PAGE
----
Leaky eggs??

khakismum

In the Brooder
Sep 15, 2021
9
31
39
I am a neophyte to chickens, so please be gentle. 😇

I have 3 layers and a good roo. I also have 6 juvenile chickens that are about 8 weeks old. My layers have been producing about 1-2 eggs a day. I bring my eggs inside, don’t wash them, and store them on the counter in a metal basket. I just noticed yesterday and again this morning that some of the eggs were sticky on the outside and when moved you could feel them sloshing around in the shell.



1. Can eggs leak through the shell?

2. What causes that and how do you remediate it?

3. Should I just toss the eggs and not feed back to the chickens?


I provide layer food for them (but they barely touch it), scratch, oyster shells, fresh fruits, and veggies, and they free range all over the insect-rich yard. Am I doing something wrong? Halp! Please.
 

Thunder344

Crowing
Sep 12, 2020
1,240
4,746
316
Stafford, Virginia
How is your nesting boxes setup? If the eggs have egg yolk/wood chips, etc from the nesting boxes it probably means that a egg broke and hit the other eggs. This sometimes happens to me.
 

khakismum

In the Brooder
Sep 15, 2021
9
31
39
How is your nesting boxes setup? If the eggs have egg yolk/wood chips, etc from the nesting boxes it probably means that a egg broke and hit the other eggs. This sometimes happens to me.
They have pine shaving in their boxes. I always inspect for cracked or broken eggs as I take them out of the boxes, especially if there is debris on them. The shells in question, in the house, are sticky on the downward side like honey or syrup. 💁‍♀️
 

BarnyardChaos

Songster
Apr 23, 2017
77
145
126
Richmond, MO
Immediately, and VERY carefully, remove those leaky eggs from the house, holding them at arm's length with your face turned away. Consider wearing a hazmat suit before you touch it. LOL - But seriously, those do sound like rotten eggs. If you've ever had one explode in your face (I have!), you'll learn to recognize them pretty quickly.

How to check for certain: Place one carefully in a container of water. If it sinks to the bottom and lays on its side, it's a good egg. If it sinks to the bottom but stands on end, it's still good, but use or cook this one soon. If it floats in the middle or at the top of the water, it's a BAD egg.

(edited to add: It's not the stickiness that worries me - but the sloshing sound. That's NOT good at all.)
 

BarnyardChaos

Songster
Apr 23, 2017
77
145
126
Richmond, MO
I'm far from being an expert, but as I understand it, eggshells are permeable. When laid, the hen's body coats the egg with a sticky substance called "bloom". The bloom keeps bacteria out, but allows air to pass through the shell. Hence, the recommendation to NOT wash your eggs before storage. (Some states even have laws against washing eggs!) And I know it's said ""safe"" to store your eggs at room temperature. But I don't trust that entirely, since we produce eggs for sale for others to eat. I don't wash my eggs, but I DO refrigerate. We very rarely, if ever, have a 'bad' egg. I've had some stay in refrigeration maybe 2 months (got overlooked in the rotation), and after doing the water test, had to toss out about half of them. I promptly cooked and ate the rest.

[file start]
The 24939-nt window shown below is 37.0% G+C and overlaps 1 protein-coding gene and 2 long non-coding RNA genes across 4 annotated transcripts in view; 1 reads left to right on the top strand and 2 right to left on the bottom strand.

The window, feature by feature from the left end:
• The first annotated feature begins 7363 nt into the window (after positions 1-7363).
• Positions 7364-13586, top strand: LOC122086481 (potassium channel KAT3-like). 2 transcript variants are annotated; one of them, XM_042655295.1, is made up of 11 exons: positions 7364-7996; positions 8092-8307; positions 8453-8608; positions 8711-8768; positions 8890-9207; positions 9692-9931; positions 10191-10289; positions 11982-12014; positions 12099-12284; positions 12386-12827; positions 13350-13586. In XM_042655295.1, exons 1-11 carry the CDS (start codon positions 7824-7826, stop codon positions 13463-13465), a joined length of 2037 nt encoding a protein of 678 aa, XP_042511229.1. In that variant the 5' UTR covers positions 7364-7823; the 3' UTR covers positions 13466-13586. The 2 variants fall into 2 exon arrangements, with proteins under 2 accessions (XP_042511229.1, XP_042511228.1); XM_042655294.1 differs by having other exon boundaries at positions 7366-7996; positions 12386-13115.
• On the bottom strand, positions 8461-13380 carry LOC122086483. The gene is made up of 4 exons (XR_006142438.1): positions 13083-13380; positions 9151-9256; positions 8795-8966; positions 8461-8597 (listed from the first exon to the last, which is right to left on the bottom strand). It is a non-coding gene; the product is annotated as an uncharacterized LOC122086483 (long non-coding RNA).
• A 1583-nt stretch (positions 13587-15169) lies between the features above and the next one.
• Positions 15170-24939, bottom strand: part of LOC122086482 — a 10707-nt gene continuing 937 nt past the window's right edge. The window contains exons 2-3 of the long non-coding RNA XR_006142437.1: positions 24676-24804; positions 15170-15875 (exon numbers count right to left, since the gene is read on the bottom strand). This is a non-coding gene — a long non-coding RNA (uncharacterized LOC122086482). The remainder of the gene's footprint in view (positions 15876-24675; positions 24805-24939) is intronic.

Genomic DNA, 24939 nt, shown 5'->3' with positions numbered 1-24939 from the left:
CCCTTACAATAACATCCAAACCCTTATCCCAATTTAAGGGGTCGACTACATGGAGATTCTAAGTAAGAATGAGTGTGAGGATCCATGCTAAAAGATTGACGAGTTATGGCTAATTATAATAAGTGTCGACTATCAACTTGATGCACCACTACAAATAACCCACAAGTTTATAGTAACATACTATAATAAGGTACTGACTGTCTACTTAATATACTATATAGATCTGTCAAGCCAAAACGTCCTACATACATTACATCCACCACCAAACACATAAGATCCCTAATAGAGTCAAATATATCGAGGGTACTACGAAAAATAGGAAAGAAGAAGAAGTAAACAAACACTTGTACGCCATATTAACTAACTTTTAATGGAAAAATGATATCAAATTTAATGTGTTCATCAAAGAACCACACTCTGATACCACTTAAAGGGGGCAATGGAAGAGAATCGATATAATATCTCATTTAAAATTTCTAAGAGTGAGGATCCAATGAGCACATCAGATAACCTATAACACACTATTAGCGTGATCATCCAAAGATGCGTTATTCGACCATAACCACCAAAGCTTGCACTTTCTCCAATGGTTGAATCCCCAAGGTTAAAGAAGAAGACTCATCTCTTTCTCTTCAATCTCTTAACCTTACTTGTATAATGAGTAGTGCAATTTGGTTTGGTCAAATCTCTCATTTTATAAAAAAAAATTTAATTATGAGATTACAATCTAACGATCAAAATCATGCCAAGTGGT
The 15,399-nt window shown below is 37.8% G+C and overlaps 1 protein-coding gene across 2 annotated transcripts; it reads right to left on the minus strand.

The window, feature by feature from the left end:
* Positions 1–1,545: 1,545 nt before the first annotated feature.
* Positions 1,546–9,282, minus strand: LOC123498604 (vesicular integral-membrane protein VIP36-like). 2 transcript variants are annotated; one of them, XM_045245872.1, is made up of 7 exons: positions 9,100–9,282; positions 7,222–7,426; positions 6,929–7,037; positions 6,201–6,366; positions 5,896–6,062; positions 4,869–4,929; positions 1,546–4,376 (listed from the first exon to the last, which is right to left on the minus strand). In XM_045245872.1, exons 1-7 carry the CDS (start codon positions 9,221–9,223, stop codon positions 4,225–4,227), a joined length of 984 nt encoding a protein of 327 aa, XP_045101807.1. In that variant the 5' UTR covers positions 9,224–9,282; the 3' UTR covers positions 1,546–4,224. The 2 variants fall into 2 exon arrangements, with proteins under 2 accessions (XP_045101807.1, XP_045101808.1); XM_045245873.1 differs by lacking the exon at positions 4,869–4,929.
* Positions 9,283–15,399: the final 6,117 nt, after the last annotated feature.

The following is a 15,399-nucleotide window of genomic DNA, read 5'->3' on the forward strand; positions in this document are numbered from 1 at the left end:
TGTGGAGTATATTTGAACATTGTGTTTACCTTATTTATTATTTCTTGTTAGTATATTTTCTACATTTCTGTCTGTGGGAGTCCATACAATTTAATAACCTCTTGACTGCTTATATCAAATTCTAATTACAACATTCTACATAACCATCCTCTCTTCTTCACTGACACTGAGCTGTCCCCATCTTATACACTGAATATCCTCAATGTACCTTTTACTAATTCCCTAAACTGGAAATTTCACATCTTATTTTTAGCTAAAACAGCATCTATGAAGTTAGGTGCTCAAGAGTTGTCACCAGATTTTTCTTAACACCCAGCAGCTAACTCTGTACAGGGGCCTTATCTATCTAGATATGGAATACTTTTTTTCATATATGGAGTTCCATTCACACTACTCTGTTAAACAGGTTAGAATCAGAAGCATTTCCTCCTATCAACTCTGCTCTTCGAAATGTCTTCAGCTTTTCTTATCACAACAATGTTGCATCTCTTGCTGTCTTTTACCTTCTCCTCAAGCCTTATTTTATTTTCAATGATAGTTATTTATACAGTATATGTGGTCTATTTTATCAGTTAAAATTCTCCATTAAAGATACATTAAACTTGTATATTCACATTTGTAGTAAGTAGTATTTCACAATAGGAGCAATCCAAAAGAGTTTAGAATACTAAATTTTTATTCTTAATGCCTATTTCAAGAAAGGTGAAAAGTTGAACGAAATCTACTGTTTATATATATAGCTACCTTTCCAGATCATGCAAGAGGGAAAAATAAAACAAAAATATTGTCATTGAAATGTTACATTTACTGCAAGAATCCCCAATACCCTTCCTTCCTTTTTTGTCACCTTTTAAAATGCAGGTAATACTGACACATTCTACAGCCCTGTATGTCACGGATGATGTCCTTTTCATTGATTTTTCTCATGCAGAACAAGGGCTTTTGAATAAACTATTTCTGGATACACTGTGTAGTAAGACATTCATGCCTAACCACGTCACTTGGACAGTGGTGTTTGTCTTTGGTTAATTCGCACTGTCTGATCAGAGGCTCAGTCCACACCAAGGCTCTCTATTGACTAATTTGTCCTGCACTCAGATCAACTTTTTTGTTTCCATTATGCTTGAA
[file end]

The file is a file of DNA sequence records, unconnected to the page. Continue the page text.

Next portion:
Can't say why this happened to your eggs, or how to prevent it. It sounds like you're giving proper feed etc... The only suggestion I might have is to refrigerate and rotate.
 

rosemarythyme

Scarborough Fair
5 Years
Jul 3, 2016
18,238
37,079
1,062
WA, Pac NW
My Coop
My Coop
I've had some stay in refrigeration maybe 2 months (got overlooked in the rotation), and after doing the water test, had to toss out about half of them. I promptly cooked and ate the rest.

Can't say why this happened to your eggs, or how to prevent it. It sounds like you're giving proper feed etc... The only suggestion I might have is to refrigerate and rotate.
No point in float testing the eggs in that situation, all that tells you is how old they are, and you already know the age. At 2 months, assuming they've been continuously refrigerated, they should all be safe to eat.

To OP: x2 on refrigeration. I would try refrigerating them and see if that fixes the issue, both the stickiness and the sloshing. They could possibly have tiny cracks that are difficult to detect that's causing them to go bad, not sure.

Can you tell if the "bad" eggs are from a single layer, or are the eggs not easily differentiated from one another?

I would also cut back on the treats (scratch, veggies, fruits) as they're not eating their feed which they should be eating, and free ranging so already supplying themselves with plenty of extras in their diet.
 

BarnyardChaos

Songster
Apr 23, 2017
77
145
126
Richmond, MO
No point in float testing the eggs in that situation, all that tells you is how old they are, and you already know the age. At 2 months, assuming they've been continuously refrigerated, they should all be safe to eat.
Yep, they *should* be safe. But since I sell eggs to my coworkers, neighbors and a few strangers, I played it safe. Got plenty to spare, anyway LOL
 

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